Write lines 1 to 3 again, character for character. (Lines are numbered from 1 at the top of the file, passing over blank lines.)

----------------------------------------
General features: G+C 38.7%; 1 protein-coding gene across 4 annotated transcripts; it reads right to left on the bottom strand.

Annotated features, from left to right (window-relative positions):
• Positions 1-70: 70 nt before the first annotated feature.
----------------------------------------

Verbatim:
General features: G+C 38.7%; 1 protein-coding gene across 4 annotated transcripts; it reads right to left on the bottom strand.

Annotated features, from left to right (window-relative positions):
• Positions 1-70: 70 nt before the first annotated feature.